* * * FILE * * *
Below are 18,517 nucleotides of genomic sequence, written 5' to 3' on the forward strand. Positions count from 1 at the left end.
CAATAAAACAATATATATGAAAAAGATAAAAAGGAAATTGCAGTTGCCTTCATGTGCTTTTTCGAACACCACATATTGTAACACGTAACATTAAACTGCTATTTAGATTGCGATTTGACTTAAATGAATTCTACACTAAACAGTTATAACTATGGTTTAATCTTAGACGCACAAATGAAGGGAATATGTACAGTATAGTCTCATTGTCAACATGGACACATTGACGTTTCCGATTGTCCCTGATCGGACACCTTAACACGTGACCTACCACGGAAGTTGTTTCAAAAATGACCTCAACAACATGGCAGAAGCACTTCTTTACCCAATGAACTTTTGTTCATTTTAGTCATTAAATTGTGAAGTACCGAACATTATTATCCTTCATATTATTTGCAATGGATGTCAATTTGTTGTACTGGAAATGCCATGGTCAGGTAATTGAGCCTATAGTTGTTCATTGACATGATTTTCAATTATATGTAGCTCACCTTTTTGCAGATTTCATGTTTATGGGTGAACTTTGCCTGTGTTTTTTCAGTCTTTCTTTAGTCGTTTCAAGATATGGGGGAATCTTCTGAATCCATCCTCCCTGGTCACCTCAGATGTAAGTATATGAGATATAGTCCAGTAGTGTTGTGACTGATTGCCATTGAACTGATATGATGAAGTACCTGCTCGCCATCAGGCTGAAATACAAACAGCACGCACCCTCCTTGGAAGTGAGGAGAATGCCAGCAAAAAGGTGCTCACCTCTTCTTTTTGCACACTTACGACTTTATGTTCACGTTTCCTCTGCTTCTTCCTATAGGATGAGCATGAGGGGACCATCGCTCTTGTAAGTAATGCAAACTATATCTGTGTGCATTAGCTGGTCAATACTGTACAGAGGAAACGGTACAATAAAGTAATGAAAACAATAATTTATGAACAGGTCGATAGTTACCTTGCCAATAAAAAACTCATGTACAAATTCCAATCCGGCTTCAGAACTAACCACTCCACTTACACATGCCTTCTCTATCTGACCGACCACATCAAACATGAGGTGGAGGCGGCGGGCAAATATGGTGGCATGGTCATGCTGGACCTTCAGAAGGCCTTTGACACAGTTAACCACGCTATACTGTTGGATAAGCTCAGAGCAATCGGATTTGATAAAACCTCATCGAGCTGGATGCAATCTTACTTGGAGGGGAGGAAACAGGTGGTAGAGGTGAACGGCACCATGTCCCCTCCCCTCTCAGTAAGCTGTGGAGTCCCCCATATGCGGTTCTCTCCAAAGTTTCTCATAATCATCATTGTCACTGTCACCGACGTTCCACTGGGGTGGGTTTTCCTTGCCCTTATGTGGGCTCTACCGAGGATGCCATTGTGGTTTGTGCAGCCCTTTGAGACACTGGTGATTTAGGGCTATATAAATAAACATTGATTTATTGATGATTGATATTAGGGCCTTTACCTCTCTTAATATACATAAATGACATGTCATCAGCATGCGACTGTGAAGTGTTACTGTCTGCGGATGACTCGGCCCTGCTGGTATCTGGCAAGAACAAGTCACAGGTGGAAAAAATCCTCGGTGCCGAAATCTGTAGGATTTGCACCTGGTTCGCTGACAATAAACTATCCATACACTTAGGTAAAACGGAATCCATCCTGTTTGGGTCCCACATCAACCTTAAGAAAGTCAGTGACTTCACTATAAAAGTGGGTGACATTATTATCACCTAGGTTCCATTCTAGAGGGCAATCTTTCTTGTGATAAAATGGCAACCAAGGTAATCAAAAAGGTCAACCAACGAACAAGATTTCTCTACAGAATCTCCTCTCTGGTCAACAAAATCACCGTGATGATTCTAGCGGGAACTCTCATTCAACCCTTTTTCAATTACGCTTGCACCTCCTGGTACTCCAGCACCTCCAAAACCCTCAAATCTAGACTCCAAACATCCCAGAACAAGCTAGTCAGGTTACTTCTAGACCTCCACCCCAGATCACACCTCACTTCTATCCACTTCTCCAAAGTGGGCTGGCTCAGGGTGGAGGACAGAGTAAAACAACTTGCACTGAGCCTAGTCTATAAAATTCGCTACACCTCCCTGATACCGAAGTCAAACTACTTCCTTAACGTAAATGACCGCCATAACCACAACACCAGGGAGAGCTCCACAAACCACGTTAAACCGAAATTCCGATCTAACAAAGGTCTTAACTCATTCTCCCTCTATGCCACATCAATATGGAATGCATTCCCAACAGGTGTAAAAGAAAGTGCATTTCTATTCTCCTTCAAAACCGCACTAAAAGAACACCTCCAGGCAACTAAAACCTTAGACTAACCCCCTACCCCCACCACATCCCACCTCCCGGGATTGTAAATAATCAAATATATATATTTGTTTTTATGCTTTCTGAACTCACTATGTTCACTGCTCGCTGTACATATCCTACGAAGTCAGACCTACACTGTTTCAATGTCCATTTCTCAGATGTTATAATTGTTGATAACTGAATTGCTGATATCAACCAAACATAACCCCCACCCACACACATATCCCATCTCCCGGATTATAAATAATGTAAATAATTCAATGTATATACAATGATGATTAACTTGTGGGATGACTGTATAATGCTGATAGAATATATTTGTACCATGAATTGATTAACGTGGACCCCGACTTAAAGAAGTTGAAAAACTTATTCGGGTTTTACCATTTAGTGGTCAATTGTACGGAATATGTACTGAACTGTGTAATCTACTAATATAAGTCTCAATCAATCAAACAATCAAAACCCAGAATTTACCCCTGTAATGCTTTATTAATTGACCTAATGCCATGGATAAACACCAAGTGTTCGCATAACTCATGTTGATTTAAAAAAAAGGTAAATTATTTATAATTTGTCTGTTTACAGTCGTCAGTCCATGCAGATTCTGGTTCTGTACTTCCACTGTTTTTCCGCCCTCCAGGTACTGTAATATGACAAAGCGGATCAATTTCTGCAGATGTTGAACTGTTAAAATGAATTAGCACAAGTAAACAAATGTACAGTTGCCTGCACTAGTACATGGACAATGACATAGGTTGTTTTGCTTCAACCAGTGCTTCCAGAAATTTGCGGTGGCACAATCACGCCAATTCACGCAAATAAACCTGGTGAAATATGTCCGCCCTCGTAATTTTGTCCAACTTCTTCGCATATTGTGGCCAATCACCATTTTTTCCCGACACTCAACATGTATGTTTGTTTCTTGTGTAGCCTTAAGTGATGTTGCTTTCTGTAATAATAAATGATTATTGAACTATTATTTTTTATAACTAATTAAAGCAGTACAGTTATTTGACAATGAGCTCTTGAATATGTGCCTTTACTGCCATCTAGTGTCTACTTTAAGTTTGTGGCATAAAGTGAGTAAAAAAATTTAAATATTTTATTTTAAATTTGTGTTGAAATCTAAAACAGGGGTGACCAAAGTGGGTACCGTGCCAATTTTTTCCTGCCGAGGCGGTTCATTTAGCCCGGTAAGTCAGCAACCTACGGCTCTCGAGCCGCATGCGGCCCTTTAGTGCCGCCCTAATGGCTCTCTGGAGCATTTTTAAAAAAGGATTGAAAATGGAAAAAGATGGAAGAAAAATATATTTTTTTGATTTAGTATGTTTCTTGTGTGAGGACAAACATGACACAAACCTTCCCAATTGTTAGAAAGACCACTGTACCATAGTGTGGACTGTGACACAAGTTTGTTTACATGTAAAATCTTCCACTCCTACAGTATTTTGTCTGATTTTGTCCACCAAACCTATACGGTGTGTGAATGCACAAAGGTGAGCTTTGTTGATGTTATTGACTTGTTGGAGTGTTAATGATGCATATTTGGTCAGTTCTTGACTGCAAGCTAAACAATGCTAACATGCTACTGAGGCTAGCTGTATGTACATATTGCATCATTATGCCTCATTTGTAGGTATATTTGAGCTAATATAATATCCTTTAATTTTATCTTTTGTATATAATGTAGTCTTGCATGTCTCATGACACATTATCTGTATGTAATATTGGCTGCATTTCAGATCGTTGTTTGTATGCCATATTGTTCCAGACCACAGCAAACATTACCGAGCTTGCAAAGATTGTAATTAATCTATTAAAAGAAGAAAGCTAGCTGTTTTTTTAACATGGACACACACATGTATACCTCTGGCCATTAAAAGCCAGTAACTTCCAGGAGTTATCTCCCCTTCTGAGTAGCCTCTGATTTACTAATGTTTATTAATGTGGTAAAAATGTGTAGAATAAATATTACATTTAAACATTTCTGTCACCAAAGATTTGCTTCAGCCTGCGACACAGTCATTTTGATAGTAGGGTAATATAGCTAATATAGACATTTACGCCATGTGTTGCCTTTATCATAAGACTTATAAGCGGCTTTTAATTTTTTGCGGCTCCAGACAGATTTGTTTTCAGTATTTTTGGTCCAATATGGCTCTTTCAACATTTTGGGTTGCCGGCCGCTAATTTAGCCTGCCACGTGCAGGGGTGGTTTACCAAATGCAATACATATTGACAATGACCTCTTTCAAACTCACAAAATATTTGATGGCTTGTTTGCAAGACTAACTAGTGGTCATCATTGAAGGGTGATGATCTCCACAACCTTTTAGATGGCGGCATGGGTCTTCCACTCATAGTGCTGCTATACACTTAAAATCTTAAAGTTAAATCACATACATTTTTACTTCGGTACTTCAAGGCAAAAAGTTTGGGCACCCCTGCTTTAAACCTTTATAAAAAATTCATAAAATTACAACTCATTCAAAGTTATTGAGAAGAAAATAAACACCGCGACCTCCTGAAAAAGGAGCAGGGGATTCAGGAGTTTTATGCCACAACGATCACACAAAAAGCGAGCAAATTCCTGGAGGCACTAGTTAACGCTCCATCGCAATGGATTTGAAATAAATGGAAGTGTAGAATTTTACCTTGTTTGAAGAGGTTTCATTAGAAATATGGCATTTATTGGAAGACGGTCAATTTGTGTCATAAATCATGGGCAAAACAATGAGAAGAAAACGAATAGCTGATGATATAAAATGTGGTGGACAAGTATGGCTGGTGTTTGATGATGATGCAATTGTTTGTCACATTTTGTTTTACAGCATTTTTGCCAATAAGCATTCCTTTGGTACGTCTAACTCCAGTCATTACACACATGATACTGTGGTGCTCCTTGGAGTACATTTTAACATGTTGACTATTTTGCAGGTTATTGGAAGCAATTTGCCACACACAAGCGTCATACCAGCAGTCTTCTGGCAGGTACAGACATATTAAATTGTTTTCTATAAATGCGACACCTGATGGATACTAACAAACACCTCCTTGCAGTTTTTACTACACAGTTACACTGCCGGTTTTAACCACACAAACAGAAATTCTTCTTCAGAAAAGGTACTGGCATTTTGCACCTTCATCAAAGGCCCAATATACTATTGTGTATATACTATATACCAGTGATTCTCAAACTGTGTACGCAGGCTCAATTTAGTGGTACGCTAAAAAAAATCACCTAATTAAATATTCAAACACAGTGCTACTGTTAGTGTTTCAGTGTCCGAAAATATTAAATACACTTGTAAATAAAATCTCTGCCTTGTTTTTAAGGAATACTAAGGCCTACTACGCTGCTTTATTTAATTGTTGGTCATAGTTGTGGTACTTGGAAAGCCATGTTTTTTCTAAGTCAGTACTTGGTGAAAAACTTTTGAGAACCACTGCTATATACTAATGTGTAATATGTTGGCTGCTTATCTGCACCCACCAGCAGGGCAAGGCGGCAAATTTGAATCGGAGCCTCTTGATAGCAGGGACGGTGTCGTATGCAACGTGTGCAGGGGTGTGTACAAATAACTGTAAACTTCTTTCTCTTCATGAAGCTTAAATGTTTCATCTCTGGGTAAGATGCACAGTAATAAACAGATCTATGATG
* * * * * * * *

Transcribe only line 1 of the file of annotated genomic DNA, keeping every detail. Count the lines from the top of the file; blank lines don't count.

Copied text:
Below are 18,517 nucleotides of genomic sequence, written 5' to 3' on the forward strand. Positions count from 1 at the left end.